Author : Bob Newbell
The spaceship’s aerodyne engines groaned as the vessel entered the upper atmosphere of Venus. Even after 90 years of terraforming, the air on Venus was still thick and hot. The ship banked to divert around an immense atmosphere processor. The machine was as big as a skyscraper and was held aloft by cables running up to gigantic vacuum balloons. The processor’s fusion reactor kept powerful ultraviolet lasers working around the clock to photodissociate the air’s carbon dioxide into oxygen and carbon. There were tens of thousands of such behemoths sailing through the skies of Venus.
“The air is 200°C and 30 bar,” said Fenrin as the Sleipnir descended roughly through the turbulent atmosphere. Fenrin kept his hands on the controls even though the ship’s computer was piloting the vessel. It made little sense. No human being could successfully manually navigate a ship to the surface of Venus. Not in one piece anyway.
“That’s why we have environment suits,” replied Tarrol. The aging but serviceable robot’s use of “we” was not a figure of speech. He, too, would need to don an environment suit.
“I’m still not sure about this,” said Fenrin. “The cost of refitting the Sleipnir to withstand Venus’ atmosphere, the cost of the environment suits, the cost in fuel coming out here.”
“Things will work out,” said Tarrol. “What’s down there is worth a lot of money.”
“Then why doesn’t the current owner of the item sell it to the Academic Consortium and cut us out of the deal?”
“Because the current owner is a roustabout machine. He doesn’t have an advanced metaprocessor. An excess of abstract thought would be a liability for someone working on Venus. The robot that found the item is a tunneler. All he does is dig into the crust so enormous cables can be run underground.”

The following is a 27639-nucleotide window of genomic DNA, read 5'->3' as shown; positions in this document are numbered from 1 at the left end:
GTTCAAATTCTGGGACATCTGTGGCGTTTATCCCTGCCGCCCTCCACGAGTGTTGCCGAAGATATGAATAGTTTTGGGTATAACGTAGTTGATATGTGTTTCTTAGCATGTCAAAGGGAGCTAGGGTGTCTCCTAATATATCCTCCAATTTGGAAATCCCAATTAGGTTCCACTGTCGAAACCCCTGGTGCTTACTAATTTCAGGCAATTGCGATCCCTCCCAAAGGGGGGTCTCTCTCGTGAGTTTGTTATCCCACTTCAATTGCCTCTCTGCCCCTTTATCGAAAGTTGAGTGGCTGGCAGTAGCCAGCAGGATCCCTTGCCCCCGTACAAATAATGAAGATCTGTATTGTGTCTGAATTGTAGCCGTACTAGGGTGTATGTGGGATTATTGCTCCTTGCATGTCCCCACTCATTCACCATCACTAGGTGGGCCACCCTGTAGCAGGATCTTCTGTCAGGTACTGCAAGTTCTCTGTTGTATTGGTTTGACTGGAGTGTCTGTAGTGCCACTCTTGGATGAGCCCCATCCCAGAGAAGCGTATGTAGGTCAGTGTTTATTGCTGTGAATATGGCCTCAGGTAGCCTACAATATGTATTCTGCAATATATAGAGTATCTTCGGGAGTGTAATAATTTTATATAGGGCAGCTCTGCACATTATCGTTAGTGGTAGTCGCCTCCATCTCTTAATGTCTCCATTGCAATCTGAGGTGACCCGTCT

“For what purpose?”
“Venus has virtually no magnetic field. Not enough convection in the liquid outer core of the planet to generate a field that can protect against cosmic radiation. So they’re having to construct huge underground coils to create a field. Giant thermocouples running deep into the planet will eventually power it. It was while digging that the robot got into the chamber that housed the object.”
“And he has no idea of its potential value?”
“No. All he understands is his job. I told him I could sell the item and get him more advanced disc cutters so he could tunnel faster.”
The Sleipnir landed and Fenrin and Tarrol disembarked and met their contact. The robot was the size of a house and it had no name, only a number: TR717. Tarrol and TR717 silently negotiated via radio for a few seconds. Then, the large tunneling machine turned the item over to the pair. They climbed back into their ship and lifted off.
After they were back in space, Fenrin examined the object with gloved hands.
“We probably shouldn’t handle it too much,” advised Tarrol. “It’s around two billion years old and likely fragile.”
Fenrin nodded and put the metallic ball back into a receptacle. He tried to mentally reconcile the sphere’s blue global ocean with the seas with which he was acquainted. He attempted to recognize a continent or a coastline from the strange land masses depicted in brown on the object’s surface. At last, he decided he could do neither.
“Proof of an ancient civilization on Venus and a picture of Earth’s surface around the advent of photosynthesis,” Fenrin said to Tarrol. “I say we ask the Consortium for an even trillion and negotiate from there.”